Where there isn’t an outright ban, chain stores — as currently is the case for Polk Street — must obtain a special conditional use permit, which can be appealed at the board as a result of the 2006 voter-approved Proposition G.

“I highly support it,” Dawn Trennert, past president of the Middle Polk Neighborhood Association, said of the proposed ban. “It’s absolutely needed.”

Trennert said residents and local businesses have worked hard over the years to bolster the area and fashion a unique character.

“A lot of people are just seeing dollar signs around that,” she said of prospective chain businesses scouting the area.

While the group supports the ban, as it’s concerned about protecting the uniqueness of the corridor at-large, most immediately it wants to block Whole Foods from moving into the former Lombardi Sports building, purchased in 2014 by Village Properties, at Polk and Jackson streets.

Instead, the group argues the site should become housing with ground floor independent-operated retail… (more)

SFMTA Engineering Hearing: On-Street Car-Share Spaces

If you didn’t already have enough reasons to want to reverse Prop E and send the SFMTA packing, here is another one. If they haven’t gotten around to displacing you yet, they are now going after your street parking and displacing that. The SFMTA is decided that it has the right to take public streets for their car shares. If you disagree with this theory, there are at least three things you can do right now.

1. Send them a letter telling them that you disagree with their taking public street

2. Sign up to support the ballot initiative that will be gathering signatures for the November Ballot to Restore Transportation Balance

3. Sign the petition and tell the city officials why you want them to do something to Fix the MTA

You can also attend the SFMTA Engineering Hearing On-Street Car-Share Spaces and speak out
Friday, May 16, 2014, 10AM
 at City Hall, Room 416,
Find out where SFMTA plans to displace public parking and who they are handing it over to.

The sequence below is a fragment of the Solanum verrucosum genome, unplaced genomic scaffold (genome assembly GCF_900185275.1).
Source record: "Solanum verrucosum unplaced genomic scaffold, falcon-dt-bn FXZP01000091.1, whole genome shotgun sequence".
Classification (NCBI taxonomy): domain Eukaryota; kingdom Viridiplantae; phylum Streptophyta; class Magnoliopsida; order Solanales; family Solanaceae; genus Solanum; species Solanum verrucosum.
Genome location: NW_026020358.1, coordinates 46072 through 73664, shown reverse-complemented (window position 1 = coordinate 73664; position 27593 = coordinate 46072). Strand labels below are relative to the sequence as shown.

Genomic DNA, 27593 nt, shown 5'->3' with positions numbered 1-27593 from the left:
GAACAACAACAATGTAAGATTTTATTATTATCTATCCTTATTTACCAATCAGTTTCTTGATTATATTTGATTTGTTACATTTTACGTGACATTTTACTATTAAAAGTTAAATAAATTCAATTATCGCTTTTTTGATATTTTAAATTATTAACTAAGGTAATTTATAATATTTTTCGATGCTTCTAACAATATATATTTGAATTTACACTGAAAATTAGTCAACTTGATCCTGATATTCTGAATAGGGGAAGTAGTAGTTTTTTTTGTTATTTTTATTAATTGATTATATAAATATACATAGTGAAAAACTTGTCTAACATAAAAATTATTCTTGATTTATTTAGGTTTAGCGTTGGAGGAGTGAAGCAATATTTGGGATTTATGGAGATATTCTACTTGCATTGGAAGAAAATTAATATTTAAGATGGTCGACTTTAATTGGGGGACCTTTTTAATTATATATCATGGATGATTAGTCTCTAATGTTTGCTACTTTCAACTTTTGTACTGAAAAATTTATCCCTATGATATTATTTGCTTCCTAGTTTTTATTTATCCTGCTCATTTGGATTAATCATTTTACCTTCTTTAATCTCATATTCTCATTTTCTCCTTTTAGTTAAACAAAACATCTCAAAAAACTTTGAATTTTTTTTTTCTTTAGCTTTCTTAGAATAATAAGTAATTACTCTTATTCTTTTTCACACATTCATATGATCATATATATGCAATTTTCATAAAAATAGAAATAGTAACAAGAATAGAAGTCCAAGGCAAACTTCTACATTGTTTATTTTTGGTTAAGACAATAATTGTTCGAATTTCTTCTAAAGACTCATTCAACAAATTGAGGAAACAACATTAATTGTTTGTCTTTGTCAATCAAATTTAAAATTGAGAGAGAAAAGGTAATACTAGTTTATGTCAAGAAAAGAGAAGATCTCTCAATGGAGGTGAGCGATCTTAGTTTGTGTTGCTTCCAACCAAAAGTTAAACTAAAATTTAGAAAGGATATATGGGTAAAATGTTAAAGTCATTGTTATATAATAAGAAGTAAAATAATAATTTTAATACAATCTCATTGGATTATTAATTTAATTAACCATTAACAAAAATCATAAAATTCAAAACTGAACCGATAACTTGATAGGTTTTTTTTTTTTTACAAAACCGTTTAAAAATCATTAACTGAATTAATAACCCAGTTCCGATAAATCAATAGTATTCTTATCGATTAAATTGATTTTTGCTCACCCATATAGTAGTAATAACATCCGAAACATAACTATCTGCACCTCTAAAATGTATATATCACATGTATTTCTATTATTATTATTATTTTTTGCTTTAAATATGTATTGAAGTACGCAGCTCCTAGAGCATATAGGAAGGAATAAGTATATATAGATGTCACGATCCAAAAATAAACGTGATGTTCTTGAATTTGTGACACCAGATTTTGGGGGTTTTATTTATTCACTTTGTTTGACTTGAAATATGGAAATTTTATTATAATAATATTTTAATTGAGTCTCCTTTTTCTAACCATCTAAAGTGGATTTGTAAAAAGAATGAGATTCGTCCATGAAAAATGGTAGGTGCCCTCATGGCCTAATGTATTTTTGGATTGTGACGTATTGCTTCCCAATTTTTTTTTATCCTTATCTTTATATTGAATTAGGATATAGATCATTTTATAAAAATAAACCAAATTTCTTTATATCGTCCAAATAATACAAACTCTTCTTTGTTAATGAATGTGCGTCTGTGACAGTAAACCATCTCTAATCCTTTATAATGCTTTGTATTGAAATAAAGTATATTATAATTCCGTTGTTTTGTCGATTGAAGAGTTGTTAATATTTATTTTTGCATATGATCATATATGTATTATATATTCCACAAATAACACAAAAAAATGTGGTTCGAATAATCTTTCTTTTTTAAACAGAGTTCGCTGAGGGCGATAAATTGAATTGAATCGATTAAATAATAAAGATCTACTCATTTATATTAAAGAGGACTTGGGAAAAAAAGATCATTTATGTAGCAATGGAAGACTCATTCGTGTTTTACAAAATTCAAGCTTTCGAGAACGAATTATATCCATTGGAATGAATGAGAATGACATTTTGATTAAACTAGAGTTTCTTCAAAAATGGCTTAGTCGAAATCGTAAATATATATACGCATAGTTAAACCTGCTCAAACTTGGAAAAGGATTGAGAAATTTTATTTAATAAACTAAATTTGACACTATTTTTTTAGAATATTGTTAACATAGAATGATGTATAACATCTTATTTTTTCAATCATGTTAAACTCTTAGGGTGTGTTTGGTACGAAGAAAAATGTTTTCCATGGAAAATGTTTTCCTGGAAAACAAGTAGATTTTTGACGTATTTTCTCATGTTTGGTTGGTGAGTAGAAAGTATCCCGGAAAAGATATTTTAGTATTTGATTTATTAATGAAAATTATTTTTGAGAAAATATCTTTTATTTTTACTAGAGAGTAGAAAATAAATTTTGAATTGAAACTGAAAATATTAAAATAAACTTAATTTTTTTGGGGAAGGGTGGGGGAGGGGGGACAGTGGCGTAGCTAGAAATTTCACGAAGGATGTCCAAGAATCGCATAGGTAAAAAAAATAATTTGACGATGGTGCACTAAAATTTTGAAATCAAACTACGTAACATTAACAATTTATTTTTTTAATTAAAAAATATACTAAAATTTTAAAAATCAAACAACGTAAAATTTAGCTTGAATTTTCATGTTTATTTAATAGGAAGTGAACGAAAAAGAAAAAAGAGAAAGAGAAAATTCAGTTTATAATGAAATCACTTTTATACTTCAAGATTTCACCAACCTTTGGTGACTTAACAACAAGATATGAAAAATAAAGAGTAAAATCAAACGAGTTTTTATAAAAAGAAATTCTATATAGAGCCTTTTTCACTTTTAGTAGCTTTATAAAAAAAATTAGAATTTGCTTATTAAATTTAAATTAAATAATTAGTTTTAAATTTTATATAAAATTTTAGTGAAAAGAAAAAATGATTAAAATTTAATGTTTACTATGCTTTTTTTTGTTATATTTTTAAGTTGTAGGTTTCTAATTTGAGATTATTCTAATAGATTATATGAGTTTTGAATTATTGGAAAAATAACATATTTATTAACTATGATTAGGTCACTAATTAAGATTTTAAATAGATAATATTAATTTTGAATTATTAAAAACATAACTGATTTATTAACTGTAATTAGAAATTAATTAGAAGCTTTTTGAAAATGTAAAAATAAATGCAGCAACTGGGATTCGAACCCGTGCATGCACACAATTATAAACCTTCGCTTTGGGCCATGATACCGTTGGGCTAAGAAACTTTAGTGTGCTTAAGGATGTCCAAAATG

Agenda [PDF]  Comments can be emailed to

See the list of spaces SFMTA plans to take for their car share programs:

September 4 Polk Street/Van Ness Neighborhood Meeting

Tuesday, September 10, 2013, 11AM
SF County Transportation Authority
City Hall, Room 250 – agenda
Commissioners: Avalos (Chair), Wiener (Vice Chair), Breed, Campos, Chiu, Cohen, Farrell, Kim, Mar, Tang and Yee
item 3 Certify the EIR on Van Ness BRT. Hire Executive Director Ness

VAN NESS AVENUE BUS RAPID TRANSIT: Polk Street Stakeholders: As part of on-going coordination between the Polk Street Improvement Project and the Van Ness Bus Rapid Transit Project, we wanted to bring to your attention this upcoming Van Ness Bus Rapid Transit public meeting.

Project Update: The Van Ness BRT Project is designed to improve transit on San Francisco’s major North-South corridor. The project will also provide pedestrian safety enhancements and modernization of the water and sewer lines.

Please join us! Wednesday, September 4,  (6:30-7:30 p.m.)
Old First Church Fellowship Hall, 1751 Sacramento Street (between Van Ness & Polk)

Hosted by the Middle Polk Neighborhood Association and Save Polk Street,
a presentation will be provided by the San Francisco Municipal Transportation Agency (SFMTA).

For more information on this project, visit: or contact Peter Gabancho, Project Manager,
You are receiving this notice as a member of the email list for the Polk Street Improvement Project.
If you have any questions, please contact me at